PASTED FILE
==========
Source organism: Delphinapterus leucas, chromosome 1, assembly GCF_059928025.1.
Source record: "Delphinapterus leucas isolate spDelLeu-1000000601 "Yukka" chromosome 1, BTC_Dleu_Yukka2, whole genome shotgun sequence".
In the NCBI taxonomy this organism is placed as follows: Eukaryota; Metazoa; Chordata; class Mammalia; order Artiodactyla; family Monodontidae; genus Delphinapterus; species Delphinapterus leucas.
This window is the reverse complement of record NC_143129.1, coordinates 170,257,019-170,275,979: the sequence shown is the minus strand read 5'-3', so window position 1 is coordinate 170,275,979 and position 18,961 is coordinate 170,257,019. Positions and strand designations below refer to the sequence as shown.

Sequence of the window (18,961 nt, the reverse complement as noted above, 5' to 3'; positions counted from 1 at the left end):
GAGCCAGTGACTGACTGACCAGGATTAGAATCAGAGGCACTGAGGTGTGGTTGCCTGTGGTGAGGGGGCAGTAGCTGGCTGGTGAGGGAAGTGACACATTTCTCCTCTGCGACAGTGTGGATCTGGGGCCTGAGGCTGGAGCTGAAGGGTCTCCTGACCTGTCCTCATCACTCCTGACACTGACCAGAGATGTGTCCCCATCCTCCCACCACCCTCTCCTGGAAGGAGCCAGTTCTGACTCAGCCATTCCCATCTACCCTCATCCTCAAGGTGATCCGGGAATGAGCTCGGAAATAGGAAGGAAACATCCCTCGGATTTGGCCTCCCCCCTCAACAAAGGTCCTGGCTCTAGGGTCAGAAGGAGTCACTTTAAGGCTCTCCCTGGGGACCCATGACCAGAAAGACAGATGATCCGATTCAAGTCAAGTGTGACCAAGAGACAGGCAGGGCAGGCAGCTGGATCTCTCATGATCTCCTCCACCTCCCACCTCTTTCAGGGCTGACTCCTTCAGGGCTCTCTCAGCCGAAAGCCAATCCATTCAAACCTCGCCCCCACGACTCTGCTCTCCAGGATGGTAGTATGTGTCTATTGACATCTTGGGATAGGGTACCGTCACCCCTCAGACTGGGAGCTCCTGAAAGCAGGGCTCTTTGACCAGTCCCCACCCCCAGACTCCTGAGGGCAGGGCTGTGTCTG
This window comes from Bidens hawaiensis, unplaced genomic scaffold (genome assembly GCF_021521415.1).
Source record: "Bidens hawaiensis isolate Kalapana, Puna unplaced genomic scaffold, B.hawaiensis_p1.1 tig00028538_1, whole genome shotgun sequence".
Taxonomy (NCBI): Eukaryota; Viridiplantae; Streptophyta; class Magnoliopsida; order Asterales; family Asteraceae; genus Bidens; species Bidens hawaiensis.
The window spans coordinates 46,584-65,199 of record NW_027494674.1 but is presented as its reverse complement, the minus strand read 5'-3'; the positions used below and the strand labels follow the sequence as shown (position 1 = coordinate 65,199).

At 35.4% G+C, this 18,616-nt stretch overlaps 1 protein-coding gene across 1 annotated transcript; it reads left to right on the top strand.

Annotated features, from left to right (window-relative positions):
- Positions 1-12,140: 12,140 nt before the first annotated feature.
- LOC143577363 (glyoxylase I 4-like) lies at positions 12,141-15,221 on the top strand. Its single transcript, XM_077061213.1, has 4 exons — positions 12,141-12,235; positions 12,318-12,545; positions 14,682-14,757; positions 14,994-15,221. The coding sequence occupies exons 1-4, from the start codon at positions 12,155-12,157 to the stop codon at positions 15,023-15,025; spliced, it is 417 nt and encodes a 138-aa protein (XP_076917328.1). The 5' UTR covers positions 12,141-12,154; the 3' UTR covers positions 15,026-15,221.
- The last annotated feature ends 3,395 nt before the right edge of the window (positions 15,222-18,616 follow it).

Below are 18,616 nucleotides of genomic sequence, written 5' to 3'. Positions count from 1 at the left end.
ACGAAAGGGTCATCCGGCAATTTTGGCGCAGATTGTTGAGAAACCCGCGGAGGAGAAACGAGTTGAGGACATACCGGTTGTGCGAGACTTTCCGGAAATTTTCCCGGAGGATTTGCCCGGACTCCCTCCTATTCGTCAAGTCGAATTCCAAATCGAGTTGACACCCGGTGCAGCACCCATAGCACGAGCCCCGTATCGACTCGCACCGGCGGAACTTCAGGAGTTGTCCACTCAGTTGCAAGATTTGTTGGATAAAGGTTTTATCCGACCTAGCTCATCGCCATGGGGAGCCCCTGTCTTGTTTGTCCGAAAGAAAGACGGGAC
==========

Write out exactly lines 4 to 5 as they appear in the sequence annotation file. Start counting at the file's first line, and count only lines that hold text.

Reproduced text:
This window is the reverse complement of record NC_143129.1, coordinates 170,257,019-170,275,979: the sequence shown is the minus strand read 5'-3', so window position 1 is coordinate 170,275,979 and position 18,961 is coordinate 170,257,019. Positions and strand designations below refer to the sequence as shown.

Sequence of the window (18,961 nt, the reverse complement as noted above, 5' to 3'; positions counted from 1 at the left end):